The Vedas paint a corrupt picture of women, portraying them as conniving players who exert their force by unleashing their erotic demeanour; calls them manipulative, but deficient in intelligence. So it’s no surprise that men have been (are) wary of women.

And even after centuries, this ritualistic denunciation of women refuses to fade away. 16th century misogynists declared ‘green sickness’ to be a disease of virginity, where women were perceived to need to have sexual intercourse to keep their bodies functioning well. In 19th century Kerala (India), Mulakkaram, was prevalent, under which women were required to pay a tax to cover their bosoms. Under English Common Law, a married women had no “legal body”. It was permissible to beat your wife, but not to the point of death, mercy.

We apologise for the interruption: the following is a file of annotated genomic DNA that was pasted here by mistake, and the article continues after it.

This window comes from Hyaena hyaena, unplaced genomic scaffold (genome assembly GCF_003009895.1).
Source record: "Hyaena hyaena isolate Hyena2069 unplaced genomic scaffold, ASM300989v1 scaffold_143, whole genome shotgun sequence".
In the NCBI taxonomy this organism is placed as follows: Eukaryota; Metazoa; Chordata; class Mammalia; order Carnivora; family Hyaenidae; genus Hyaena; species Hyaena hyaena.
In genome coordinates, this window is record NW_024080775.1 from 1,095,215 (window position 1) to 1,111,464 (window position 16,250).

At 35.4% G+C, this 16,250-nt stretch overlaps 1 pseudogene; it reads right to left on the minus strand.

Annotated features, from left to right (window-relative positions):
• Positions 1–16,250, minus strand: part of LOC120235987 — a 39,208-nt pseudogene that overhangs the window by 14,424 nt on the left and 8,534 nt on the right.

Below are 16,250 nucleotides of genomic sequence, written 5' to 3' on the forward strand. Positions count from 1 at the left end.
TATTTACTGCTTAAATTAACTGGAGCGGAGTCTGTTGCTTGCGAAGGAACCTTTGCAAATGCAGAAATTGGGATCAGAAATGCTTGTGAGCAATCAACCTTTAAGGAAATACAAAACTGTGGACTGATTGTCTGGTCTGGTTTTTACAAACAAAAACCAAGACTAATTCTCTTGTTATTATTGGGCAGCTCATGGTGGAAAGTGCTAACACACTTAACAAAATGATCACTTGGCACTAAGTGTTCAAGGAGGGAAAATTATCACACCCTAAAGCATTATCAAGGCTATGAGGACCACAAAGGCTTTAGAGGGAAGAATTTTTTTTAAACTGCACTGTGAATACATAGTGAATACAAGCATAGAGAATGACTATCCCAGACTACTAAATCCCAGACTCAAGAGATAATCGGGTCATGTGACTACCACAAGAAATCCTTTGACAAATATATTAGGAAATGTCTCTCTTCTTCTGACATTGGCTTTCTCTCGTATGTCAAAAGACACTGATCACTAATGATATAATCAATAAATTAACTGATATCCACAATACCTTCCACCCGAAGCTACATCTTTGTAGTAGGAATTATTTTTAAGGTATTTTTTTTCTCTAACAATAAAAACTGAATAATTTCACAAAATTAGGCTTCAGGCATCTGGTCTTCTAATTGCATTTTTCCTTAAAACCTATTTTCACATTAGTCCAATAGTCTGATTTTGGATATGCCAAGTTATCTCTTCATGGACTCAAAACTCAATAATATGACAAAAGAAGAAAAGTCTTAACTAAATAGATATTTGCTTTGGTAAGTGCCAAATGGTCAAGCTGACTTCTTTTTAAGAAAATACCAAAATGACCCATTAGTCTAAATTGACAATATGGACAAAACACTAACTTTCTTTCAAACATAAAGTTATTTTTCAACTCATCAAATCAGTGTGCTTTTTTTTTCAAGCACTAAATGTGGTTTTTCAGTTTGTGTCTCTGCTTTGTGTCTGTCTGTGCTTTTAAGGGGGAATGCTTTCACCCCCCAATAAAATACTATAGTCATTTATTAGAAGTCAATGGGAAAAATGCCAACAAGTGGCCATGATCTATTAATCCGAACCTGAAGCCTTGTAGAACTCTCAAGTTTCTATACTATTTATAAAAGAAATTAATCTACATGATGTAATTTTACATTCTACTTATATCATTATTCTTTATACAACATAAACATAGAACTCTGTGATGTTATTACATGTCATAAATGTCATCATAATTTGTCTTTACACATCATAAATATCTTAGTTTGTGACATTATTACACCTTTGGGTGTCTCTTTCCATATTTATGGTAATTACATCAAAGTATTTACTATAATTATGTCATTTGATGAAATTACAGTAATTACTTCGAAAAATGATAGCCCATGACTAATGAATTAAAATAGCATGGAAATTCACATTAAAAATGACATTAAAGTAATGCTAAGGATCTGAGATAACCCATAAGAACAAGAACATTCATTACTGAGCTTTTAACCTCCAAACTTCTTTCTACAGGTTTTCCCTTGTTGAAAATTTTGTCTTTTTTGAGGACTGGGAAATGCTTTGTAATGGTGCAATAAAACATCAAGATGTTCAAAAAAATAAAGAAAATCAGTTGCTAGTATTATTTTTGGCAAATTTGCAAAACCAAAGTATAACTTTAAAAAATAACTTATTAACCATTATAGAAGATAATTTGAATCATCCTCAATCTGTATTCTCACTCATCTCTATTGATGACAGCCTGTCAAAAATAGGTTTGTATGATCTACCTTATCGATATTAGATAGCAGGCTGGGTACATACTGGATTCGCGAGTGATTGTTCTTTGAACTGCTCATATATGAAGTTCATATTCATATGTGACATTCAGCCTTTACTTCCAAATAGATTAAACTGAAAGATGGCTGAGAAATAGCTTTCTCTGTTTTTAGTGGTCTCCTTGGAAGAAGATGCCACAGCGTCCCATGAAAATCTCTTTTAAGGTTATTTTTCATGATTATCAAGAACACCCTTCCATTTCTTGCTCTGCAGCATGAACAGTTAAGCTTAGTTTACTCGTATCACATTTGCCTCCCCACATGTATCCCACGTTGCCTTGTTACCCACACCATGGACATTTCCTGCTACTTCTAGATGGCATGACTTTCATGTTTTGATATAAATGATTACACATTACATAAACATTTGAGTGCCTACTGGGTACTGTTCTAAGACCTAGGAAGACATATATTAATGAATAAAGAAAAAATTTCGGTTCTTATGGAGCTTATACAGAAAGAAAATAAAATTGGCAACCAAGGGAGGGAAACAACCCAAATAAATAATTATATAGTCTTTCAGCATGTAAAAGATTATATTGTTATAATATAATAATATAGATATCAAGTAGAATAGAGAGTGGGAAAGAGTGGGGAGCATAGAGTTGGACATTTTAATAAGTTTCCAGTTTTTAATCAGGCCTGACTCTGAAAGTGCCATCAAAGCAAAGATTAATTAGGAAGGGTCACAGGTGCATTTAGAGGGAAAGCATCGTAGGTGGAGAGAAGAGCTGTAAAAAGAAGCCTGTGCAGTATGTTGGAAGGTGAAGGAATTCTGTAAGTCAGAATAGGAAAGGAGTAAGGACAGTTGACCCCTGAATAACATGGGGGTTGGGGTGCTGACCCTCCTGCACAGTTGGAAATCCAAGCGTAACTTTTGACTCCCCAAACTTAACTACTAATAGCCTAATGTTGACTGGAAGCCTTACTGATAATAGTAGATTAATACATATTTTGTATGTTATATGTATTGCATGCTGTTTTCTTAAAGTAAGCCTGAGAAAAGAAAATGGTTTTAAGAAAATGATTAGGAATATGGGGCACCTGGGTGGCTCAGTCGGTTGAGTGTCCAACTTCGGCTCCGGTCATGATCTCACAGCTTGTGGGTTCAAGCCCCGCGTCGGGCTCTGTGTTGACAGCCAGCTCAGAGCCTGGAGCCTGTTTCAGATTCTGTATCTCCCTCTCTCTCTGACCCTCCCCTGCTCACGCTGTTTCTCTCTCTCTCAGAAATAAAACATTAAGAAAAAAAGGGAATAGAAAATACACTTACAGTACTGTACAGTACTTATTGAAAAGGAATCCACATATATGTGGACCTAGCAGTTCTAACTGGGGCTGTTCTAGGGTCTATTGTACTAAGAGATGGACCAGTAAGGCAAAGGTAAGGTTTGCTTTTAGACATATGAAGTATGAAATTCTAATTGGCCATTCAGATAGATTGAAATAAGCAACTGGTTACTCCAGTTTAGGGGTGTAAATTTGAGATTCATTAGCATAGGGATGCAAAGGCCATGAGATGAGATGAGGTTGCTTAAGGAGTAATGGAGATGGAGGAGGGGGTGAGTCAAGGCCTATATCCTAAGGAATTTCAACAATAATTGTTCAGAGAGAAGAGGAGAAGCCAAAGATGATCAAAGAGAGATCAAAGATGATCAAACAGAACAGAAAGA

The principle of coverture was expressed in William Blackstone’s Commentaries on the Laws of England in the late 18th century:

“By marriage, the husband and wife are one person in law: that is, the very being or legal existence of the woman is suspended during the marriage, and is incorporated and consolidated into that of the husband: under whose wing, protection, and cover, she performs every thing; and is therefore called in our law-French a feme-covert; is said to be covert-baron, or under the protection and influence of her husband, her baron, or lord; and her condition during her marriage is called her coverture.”

Even Shakespeare glorifies misogyny! The pervasiveness of a grotesque misogynistic culture is bought to the fore in Taming of the Shrew, where Kate, now tamed, tells other women-

“…Thy husband is thy lord, thy keeper,

Thy head, thy sovereign

Such duty as the subject owes the prince,

even such a woman oweth to her husband…”